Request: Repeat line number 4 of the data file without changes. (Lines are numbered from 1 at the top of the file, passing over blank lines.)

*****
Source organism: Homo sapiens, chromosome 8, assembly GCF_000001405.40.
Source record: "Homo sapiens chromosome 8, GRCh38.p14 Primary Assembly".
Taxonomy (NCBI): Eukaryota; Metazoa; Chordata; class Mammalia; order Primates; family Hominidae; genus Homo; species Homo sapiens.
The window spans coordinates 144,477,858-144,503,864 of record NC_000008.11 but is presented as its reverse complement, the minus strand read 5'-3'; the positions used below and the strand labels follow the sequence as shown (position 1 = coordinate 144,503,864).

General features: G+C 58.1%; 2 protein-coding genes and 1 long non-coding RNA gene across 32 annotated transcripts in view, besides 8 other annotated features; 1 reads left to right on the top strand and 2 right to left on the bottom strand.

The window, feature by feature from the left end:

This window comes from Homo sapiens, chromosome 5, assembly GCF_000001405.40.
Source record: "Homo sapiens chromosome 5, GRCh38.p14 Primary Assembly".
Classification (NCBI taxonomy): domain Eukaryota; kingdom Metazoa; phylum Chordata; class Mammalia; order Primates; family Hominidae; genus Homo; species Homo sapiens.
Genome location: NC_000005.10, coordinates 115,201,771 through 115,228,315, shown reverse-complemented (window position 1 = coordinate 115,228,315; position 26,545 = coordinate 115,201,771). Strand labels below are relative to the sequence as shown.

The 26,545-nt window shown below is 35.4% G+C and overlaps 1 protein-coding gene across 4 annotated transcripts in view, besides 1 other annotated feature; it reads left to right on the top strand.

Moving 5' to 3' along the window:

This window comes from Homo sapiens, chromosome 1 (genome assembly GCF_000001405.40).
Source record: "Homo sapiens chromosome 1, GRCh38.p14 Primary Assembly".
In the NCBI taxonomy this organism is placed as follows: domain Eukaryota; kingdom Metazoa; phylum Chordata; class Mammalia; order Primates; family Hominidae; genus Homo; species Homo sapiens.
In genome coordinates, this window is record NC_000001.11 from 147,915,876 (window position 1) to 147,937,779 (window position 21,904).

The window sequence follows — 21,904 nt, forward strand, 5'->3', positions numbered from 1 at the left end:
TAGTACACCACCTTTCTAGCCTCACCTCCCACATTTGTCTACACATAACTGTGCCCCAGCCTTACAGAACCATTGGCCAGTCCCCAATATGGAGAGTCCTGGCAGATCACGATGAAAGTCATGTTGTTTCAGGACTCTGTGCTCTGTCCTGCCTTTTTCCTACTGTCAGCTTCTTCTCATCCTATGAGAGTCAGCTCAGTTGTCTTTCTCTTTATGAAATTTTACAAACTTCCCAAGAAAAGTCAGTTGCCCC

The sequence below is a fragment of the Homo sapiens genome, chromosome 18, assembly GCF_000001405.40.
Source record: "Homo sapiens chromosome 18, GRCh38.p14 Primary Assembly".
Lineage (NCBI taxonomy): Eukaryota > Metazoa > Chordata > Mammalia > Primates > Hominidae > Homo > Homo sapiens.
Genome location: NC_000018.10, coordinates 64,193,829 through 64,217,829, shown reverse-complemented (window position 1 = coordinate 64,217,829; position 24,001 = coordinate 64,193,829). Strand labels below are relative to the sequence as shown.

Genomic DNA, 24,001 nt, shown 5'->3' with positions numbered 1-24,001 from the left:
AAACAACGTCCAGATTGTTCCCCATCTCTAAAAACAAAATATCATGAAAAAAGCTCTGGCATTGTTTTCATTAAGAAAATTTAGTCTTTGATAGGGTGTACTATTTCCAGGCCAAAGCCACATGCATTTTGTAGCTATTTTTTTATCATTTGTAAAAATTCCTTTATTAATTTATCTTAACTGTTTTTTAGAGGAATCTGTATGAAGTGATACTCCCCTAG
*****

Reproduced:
The window spans coordinates 144,477,858-144,503,864 of record NC_000008.11 but is presented as its reverse complement, the minus strand read 5'-3'; the positions used below and the strand labels follow the sequence as shown (position 1 = coordinate 144,503,864).